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Dreams, Lucid Dreaming and Out of Body Experiences

By Rhys Chisnall

We all dream, every night, although we may not always remember them. Dreams occur in the Rapid Eye Movement (REM) state of consciousness that occurs in sleep. This is when the brain activity is high and resembles being awake. Apparently dreams can also occur in other stages of sleep but these dreams tend to be less vivid and so less likely to be remembered. Dreams, when they occur, can last between a few seconds and 20 minutes or so and the average person has between 3 to 5 dreams a night, although some people have up to 7. This works out that in 8 hours of sleep, 2 hours are spent dreaming. Most dreams are the sorting out of information from the day’s events. According to a recent article in the New Scientists, sleeping is essential for laying down long-term episodic memories in the hippocampus. Crick and Mitchison argue that dreams work as a defragging system of the brain, as a way of ‘unlearning’ useless information while a study in 2001 argued that dreams strengthen semantic memory, i.e. memories about facts.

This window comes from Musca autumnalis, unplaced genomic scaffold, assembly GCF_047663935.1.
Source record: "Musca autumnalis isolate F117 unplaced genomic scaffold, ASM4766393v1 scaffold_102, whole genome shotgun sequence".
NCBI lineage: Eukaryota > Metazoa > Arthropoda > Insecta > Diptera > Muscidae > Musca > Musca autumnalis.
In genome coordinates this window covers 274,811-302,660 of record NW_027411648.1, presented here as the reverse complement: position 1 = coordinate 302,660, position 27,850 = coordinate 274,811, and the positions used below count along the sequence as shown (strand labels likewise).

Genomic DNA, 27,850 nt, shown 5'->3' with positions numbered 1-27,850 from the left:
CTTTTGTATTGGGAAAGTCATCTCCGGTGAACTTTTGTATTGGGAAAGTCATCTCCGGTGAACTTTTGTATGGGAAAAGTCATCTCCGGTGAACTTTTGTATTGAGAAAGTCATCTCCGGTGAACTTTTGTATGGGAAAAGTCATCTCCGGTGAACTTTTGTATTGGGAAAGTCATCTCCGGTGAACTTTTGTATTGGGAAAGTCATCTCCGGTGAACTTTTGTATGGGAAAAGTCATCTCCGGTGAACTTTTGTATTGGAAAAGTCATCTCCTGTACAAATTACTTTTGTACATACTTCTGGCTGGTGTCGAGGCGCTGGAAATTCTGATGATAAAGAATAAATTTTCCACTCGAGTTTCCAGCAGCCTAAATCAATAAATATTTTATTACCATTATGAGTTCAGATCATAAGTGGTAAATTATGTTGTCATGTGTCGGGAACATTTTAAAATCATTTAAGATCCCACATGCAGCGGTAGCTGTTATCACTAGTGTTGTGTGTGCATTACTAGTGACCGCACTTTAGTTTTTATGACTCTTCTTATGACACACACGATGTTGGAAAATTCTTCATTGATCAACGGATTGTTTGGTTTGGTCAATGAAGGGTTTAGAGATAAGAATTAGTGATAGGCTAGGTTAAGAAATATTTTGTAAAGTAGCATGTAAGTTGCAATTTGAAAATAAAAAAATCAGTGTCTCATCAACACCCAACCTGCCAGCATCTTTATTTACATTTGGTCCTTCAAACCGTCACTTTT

So why are Witches concerned with dreams? At another level of analysis, the famous Austrian Psychiatrist Sigmund Freud argued that dreams were the ‘royal road to the unconscious’. Dreams, in his view, give us an insight into our psyche, our inner world through which we make meaning and experience the outer one. Therefore dreams help us to understand ourselves and how we interact with the rest of the world. For Freud, dreams represent unconscious desires and anxieties (usually sexually based) . For example, he tells the story of a patient who dreamt that she throttled a little white-haired dog. Obviously this was a traumatic dream for the dreamer, but Freud interpreted it that he patient wanted to throttle a white-haired relative who was a constant source of annoyance.

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